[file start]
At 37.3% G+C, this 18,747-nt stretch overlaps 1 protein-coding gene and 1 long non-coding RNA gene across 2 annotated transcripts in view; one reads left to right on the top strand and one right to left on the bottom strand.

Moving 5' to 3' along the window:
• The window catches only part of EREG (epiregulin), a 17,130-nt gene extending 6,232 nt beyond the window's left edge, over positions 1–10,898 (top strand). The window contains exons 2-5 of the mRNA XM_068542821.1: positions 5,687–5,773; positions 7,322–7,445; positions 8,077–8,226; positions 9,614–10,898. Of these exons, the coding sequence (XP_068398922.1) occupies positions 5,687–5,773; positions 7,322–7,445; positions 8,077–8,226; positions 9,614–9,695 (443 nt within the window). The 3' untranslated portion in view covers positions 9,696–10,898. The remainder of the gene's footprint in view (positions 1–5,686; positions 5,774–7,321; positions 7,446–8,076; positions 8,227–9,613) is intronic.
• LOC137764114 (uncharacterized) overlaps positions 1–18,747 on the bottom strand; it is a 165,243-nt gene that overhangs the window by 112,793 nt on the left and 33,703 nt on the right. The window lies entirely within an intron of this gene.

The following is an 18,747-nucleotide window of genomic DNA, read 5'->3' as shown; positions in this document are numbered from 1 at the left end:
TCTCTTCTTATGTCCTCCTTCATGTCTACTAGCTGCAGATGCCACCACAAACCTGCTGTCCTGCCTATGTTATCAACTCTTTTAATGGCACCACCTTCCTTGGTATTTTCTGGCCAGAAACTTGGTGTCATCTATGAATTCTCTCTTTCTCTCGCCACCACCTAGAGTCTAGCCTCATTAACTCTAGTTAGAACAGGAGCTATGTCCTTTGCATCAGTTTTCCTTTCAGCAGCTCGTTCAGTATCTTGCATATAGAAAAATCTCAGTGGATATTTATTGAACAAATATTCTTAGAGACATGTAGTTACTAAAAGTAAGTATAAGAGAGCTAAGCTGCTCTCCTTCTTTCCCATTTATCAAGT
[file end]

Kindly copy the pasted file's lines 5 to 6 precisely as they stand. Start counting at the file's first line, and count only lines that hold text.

The following is an 18,747-nucleotide window of genomic DNA, read 5'->3' as shown; positions in this document are numbered from 1 at the left end:
TCTCTTCTTATGTCCTCCTTCATGTCTACTAGCTGCAGATGCCACCACAAACCTGCTGTCCTGCCTATGTTATCAACTCTTTTAATGGCACCACCTTCCTTGGTATTTTCTGGCCAGAAACTTGGTGTCATCTATGAATTCTCTCTTTCTCTCGCCACCACCTAGAGTCTAGCCTCATTAACTCTAGTTAGAACAGGAGCTATGTCCTTTGCATCAGTTTTCCTTTCAGCAGCTCGTTCAGTATCTTGCATATAGAAAAATCTCAGTGGATATTTATTGAACAAATATTCTTAGAGACATGTAGTTACTAAAAGTAAGTATAAGAGAGCTAAGCTGCTCTCCTTCTTTCCCATTTATCAAGT